“When you have your own regular routine, then you are focused on the most important things. And when you fill your day with productive things, there is very little space for negativity to come in,” the veteran coach advised.
Reyes said he is grateful to still have the support of other mild-mannered Filipinos and his fellow coaches, even those from other teams, who empathized with him. “It’s a coaching fraternity and they all understand, but they really couldn’t understand why that (booing from fans) was happening.”
“The worst thing that a leader can do in crisis situations is to panic. Because when you panic then you’re going to emit that to your players as well. So, I think those are some of the most powerful things that I learned,” he pointed out.
Focusing on the positives
Despite everything, Reyes chooses to be optimistic. He believes Gilas Pilipinas has a bright future with the continuing development of its young players like Dwight Ramos, Rhenz Abando, AJ Edu and Kai Sotto who are all in their 20s.
When asked of his thoughts about the European style of basketball, which proved to be so effective, Reyes responded: “The Euro style is perfect for the European player. We cannot force the Euro style on us because, number one, of our size and our lack of experience playing it and understanding it.”
“And I don’t know if we can play the Euro style and beat a European team playing the Euro style. We cannot out-Euro the Euros… So, we have to find our own style of play,” he added. Reyes, however, acknowledged the idea as a valid point since the two teams who reached the finals came from Europe.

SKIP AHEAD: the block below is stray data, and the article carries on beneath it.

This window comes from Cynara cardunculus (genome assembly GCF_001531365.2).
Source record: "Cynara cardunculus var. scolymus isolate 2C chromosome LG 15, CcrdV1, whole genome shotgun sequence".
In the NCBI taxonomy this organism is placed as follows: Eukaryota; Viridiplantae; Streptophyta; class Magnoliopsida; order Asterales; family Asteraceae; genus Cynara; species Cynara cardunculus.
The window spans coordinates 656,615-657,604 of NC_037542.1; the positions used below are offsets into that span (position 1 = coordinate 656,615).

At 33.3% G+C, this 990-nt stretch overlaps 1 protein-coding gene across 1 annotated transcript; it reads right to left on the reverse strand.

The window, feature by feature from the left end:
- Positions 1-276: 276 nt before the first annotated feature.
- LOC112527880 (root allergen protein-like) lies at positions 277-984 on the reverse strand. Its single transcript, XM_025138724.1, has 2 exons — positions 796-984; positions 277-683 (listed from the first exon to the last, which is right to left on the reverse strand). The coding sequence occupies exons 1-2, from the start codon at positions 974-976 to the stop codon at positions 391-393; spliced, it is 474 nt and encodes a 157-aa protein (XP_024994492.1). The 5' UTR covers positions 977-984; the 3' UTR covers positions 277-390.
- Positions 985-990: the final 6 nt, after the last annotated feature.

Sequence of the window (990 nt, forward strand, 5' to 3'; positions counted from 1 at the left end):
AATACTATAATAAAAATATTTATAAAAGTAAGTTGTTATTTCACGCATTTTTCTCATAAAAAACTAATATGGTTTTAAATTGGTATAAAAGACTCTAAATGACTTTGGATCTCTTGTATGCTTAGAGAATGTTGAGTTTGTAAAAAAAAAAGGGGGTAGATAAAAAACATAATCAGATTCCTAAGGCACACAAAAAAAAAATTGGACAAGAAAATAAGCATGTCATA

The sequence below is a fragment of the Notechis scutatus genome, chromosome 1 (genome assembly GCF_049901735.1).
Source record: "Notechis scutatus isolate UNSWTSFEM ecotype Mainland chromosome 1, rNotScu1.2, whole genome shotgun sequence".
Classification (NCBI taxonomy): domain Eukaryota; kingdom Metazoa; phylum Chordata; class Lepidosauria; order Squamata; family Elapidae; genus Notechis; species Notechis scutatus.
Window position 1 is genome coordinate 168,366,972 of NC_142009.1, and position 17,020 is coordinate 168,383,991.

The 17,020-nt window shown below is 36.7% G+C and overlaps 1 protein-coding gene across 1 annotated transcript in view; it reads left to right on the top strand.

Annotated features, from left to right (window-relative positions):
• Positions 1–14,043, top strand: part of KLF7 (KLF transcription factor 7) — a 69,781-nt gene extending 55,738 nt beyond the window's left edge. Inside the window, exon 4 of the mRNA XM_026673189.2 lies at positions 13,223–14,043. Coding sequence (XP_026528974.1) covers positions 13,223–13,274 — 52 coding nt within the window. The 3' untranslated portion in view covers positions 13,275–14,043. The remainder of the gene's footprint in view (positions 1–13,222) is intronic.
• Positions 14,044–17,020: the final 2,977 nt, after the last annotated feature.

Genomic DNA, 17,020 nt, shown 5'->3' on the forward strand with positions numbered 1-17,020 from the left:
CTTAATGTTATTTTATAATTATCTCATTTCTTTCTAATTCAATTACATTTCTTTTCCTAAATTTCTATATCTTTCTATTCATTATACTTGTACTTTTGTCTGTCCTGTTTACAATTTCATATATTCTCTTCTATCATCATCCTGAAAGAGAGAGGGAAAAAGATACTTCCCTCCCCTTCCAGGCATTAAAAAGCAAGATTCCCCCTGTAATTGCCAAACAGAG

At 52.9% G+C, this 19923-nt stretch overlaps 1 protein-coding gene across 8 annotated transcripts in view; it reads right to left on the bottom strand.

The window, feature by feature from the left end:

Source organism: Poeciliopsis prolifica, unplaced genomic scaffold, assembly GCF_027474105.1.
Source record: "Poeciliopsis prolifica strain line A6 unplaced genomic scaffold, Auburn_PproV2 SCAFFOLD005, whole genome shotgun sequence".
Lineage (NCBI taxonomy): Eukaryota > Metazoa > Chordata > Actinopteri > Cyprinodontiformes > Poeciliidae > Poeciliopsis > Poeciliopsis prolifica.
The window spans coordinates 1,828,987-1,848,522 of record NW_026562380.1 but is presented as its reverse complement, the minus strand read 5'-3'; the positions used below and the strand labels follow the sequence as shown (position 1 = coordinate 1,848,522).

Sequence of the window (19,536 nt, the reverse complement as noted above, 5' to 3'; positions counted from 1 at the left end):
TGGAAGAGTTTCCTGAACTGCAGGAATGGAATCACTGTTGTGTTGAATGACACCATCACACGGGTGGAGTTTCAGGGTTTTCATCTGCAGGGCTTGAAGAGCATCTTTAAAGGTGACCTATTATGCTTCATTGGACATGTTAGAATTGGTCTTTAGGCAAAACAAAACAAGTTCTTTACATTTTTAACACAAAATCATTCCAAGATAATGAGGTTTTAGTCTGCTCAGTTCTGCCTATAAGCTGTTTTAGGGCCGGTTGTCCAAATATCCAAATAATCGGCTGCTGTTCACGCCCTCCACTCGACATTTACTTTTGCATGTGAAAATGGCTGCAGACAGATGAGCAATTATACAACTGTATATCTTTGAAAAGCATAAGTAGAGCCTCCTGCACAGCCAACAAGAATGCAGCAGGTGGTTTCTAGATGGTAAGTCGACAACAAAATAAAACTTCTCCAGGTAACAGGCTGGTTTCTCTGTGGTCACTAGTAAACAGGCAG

Germany took home the FIBA Basketball World Cup title this year after beating Serbia in the gold medal match. Reyes argued that while the Philippines’ style of play looked “bara-bara” (sloppy), the team managed to compete and their losses were decent.
“I’m very, very proud of this team. Amid very difficult circumstances, we performed much, much better than ever than in all the previous World Cups. Remember, as early as 10 years ago, we were not even playing in the World Cup,” he said.
Reyes understands the Gilas Pilipinas program will remain a work in progress moving forward. But he hopes the fans will keep supporting the team and everyone involved in it to ensure its success. SBP has officially named Tim Cone to take over head coaching duties for the squad in future tournaments.
Cone served as one of his assistant coaches, whom he was also trying to convince in the past to succeed him in the post. Reyes, meanwhile, plans to focus on coaching his Talk n’ Text team in the PBA and resume his leadership development work.
Reyes said the past few weeks leading up to the World Cup had been “very hectic” for him, so he is taking his time to “rest, recover and decompress.” He will travel to the UK for vacation at the end of the month and take a side trip to the FIBA headquarters in Switzerland to donate his game jacket.
“My coaching jacket is
going to be there in the FIBA museum… Of course, that’s a great honor
and thrill for me,” he told Joaquin. In the end, Reyes appeared to have
no regrets, reiterating that his work for Gilas Pilipinas was born out
of his desire to serve the country.
“I’m not a politician with millions of constituents nor am I an entrepreneur with thousands of employees. All I am is a basketball coach. And the only way I know how to serve my country is by coaching the national team,” Reyes said.
“To everyone, thank you for the support, thank you for all the prayers and encouragement. And I just like to say that I fought the good fight and I fought ‘til I could not fight any more for my country with all my heart. Laban Pilipinas! Puso!” he noted at the end of the interview, echoing the Gilas battle cry.
Watch the full episode of “Breakthrough with Boris Joaquin” here: